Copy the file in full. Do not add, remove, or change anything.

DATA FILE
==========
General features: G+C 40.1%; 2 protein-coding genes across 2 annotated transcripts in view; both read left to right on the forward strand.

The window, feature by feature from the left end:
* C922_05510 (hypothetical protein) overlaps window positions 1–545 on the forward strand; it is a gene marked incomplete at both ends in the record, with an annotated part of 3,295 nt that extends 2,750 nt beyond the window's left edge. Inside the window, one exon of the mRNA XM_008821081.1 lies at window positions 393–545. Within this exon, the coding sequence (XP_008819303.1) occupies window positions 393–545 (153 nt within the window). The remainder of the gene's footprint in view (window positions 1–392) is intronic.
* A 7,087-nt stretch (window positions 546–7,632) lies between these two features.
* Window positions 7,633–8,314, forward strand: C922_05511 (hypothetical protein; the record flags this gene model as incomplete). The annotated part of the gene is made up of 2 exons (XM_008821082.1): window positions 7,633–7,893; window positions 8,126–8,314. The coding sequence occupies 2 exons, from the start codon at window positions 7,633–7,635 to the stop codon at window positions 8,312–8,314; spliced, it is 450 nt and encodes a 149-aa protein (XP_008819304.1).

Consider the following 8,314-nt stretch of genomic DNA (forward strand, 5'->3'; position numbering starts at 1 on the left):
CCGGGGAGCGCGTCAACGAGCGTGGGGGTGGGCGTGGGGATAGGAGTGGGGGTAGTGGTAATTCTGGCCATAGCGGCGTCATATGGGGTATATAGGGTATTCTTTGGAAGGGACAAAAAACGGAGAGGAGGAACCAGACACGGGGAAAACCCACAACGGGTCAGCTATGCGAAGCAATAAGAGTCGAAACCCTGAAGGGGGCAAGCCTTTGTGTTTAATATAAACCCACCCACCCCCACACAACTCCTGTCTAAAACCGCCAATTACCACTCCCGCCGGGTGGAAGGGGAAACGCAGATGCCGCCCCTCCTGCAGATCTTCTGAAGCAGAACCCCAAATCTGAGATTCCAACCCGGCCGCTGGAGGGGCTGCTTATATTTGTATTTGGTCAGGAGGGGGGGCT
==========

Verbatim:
General features: G+C 40.1%; 2 protein-coding genes across 2 annotated transcripts in view; both read left to right on the forward strand.

The window, feature by feature from the left end:
* C922_05510 (hypothetical protein) overlaps window positions 1–545 on the forward strand; it is a gene marked incomplete at both ends in the record, with an annotated part of 3,295 nt that extends 2,750 nt beyond the window's left edge. Inside the window, one exon of the mRNA XM_008821081.1 lies at window positions 393–545. Within this exon, the coding sequence (XP_008819303.1) occupies window positions 393–545 (153 nt within the window). The remainder of the gene's footprint in view (window positions 1–392) is intronic.
* A 7,087-nt stretch (window positions 546–7,632) lies between these two features.
* Window positions 7,633–8,314, forward strand: C922_05511 (hypothetical protein; the record flags this gene model as incomplete). The annotated part of the gene is made up of 2 exons (XM_008821082.1): window positions 7,633–7,893; window positions 8,126–8,314. The coding sequence occupies 2 exons, from the start codon at window positions 7,633–7,635 to the stop codon at window positions 8,312–8,314; spliced, it is 450 nt and encodes a 149-aa protein (XP_008819304.1).

Consider the following 8,314-nt stretch of genomic DNA (forward strand, 5'->3'; position numbering starts at 1 on the left):
CCGGGGAGCGCGTCAACGAGCGTGGGGGTGGGCGTGGGGATAGGAGTGGGGGTAGTGGTAATTCTGGCCATAGCGGCGTCATATGGGGTATATAGGGTATTCTTTGGAAGGGACAAAAAACGGAGAGGAGGAACCAGACACGGGGAAAACCCACAACGGGTCAGCTATGCGAAGCAATAAGAGTCGAAACCCTGAAGGGGGCAAGCCTTTGTGTTTAATATAAACCCACCCACCCCCACACAACTCCTGTCTAAAACCGCCAATTACCACTCCCGCCGGGTGGAAGGGGAAACGCAGATGCCGCCCCTCCTGCAGATCTTCTGAAGCAGAACCCCAAATCTGAGATTCCAACCCGGCCGCTGGAGGGGCTGCTTATATTTGTATTTGGTCAGGAGGGGGGGCT